themselves from their competitors. misspelled signs you see. And don’t for- Noodle Book
• Pencil and paper or
There are occasions, however, when get to look in the newspaper. See any
incorrect spelling is used for a perfectly headlines that are misspelled? Uh-oh! Be
good effect. Take a look at the funny sure to check the advertisements, too!
pages of your newspaper sometime and Who’s the top misspeller spotter in your
see if you can find comics that use mis- household?
spelled words on purpose.

Famous Misspeller Mush


Back in the early 1900s,
George Herriman wrote and
drew a cartoon strip called
Krazy Kat, which featured a cat
(Krazy), a mouse (Ignatz), and
a dog (Offissa Pupp), among
other colorful characters.
Throughout the long history of
the strip, the cat was notorious
One popular comic strip that uses misspelled words for effect is Wiley Miller’s for his pronunciation of words,
Non-Sequitur. In this strip from November 2003, Miller uses phonetics to which even today take more
emphasize the manner in which Danae’s grandmother speaks. than a little thought to
decipher.

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Spell the Beans! Recipe


Let’s Cook! serves: 1 players (and a pen-

M
isspell words? On purpose?!
pal friend!)
Omigosh! What will your Write a letter to a friend about your
teachers say? After all the vacation or about everyday things. And ingredients:
hours they’ve spent correcting your when you do, misspell every word • Writing paper and penci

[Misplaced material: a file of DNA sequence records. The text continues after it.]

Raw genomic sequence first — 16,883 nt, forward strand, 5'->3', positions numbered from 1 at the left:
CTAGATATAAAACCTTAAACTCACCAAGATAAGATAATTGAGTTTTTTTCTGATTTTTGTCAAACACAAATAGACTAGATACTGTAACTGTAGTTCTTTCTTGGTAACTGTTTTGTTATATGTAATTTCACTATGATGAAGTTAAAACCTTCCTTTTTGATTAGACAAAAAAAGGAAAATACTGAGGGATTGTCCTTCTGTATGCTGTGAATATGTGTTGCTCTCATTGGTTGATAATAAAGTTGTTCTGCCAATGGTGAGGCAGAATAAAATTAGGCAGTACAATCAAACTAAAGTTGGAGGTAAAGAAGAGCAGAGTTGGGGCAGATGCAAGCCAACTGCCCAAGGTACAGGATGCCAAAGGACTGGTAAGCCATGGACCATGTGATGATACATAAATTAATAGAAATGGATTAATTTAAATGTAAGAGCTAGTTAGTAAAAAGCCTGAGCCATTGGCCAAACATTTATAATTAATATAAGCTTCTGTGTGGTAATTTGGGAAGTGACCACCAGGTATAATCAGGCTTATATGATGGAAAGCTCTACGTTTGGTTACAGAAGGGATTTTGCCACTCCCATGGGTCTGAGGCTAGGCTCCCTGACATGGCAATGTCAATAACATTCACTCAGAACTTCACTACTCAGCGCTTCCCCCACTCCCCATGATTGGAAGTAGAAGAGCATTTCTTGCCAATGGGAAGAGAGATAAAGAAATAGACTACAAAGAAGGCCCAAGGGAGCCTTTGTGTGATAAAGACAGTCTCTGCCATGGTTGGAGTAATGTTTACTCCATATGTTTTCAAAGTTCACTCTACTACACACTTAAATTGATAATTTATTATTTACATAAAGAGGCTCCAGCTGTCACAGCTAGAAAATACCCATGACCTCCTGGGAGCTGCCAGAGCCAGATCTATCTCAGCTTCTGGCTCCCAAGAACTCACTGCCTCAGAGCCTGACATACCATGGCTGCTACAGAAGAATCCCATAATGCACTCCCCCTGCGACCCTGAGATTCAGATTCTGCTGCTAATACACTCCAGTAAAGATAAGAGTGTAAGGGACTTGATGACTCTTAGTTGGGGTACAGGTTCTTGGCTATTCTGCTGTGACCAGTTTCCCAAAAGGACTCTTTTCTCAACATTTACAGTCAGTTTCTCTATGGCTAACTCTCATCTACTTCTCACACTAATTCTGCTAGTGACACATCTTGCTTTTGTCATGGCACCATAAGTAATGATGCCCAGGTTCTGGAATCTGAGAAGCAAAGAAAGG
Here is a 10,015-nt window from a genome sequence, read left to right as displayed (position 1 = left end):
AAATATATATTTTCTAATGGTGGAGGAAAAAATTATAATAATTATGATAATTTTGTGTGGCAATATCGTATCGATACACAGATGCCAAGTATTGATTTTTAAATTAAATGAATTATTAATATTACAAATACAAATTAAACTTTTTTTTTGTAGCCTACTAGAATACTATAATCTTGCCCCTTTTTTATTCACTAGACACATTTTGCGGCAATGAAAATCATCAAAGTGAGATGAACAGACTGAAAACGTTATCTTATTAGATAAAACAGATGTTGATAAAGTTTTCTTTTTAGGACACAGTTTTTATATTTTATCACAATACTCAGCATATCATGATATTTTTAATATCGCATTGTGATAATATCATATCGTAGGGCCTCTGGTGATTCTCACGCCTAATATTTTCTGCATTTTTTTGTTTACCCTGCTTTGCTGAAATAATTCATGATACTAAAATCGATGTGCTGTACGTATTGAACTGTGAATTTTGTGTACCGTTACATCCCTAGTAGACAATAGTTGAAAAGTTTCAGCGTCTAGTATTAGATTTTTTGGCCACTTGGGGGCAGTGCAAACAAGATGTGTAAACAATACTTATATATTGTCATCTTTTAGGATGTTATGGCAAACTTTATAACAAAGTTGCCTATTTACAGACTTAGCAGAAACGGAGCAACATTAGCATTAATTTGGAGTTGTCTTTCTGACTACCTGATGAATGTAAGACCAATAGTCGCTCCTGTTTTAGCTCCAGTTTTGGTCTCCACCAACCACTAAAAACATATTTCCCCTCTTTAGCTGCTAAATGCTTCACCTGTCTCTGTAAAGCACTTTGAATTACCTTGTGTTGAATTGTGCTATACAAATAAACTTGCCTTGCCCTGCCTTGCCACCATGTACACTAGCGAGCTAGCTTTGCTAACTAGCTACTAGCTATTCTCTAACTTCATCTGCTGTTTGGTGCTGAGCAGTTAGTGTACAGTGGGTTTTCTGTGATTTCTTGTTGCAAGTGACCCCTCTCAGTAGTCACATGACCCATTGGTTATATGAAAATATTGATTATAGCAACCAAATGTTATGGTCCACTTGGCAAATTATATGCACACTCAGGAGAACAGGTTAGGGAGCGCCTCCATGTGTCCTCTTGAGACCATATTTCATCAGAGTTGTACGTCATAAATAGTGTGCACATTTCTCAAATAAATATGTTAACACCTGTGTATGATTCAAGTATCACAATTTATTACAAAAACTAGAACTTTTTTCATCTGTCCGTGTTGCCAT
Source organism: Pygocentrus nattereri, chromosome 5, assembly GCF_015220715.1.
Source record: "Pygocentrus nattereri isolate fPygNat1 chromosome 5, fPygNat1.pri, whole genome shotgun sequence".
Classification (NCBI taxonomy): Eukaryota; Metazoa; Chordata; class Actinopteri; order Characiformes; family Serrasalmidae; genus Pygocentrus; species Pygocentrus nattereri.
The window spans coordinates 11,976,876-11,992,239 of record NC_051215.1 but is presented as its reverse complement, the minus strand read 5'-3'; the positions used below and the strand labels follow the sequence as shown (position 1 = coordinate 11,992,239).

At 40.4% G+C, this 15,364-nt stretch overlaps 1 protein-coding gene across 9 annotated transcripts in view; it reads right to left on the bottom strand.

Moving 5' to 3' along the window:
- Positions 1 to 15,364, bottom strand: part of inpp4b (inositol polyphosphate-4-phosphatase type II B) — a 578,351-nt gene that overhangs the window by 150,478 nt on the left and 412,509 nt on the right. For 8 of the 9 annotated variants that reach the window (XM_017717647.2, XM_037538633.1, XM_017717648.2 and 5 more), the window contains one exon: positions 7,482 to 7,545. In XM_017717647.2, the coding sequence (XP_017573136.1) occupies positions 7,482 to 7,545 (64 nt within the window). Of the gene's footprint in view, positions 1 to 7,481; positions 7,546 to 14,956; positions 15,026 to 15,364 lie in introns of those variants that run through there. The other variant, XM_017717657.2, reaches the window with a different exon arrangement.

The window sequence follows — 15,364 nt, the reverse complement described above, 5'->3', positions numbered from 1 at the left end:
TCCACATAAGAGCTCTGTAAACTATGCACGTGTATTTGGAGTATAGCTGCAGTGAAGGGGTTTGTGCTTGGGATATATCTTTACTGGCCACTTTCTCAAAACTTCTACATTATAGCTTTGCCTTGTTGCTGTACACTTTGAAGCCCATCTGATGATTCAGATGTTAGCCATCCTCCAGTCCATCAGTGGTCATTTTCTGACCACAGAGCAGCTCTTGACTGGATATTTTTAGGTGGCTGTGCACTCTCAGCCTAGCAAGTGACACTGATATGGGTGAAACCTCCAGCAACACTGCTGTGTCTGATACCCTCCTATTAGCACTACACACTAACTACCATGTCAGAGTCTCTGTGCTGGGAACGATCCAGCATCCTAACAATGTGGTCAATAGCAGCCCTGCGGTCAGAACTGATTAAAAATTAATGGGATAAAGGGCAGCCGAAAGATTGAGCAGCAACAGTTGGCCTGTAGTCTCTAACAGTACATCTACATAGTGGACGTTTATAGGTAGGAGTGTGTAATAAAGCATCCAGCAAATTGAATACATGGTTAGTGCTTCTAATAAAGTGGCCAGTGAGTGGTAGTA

spelling; after your teachers have tested possible! But here’s the catch: Write • Envelope and stamp (or email)
and retested you on the proper way to using phonetics, or a representation of
spell just about every word in the how words sound in speech. The person You can also do the same with an
dictionary? you’re writing to can sound out the email message (I sent and received lots
Sure! Why not? message, often with hilarious results! of these as I wrote this book!). Just be
sure not to use the spell-check tool
before you send your message.

dipthong, phonetics,
phonology, plosive speech

relief: what trees do in the spring.

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Phonetics is a system of
sounds that we use to process
patterns of speech, which is
especially helpful when you
consider how complex some
languages are (like English —
see PANFRIED PROBLEMS, page 23).
If you’re having trouble com-
ing up with the phonetic sound
of a word, there’s always the
dictionary, where you will find
the phonetic spelling for every
word. Check it out!

Baxter Says:
Kids as well as adults should always
try to spell words correctly —
unless you are playing a word game,
of course. A properly spelled word
is the best form of communication.
And before you can have fun mis-
spelling words, you’ll need to know
the correct spelling. Am I write?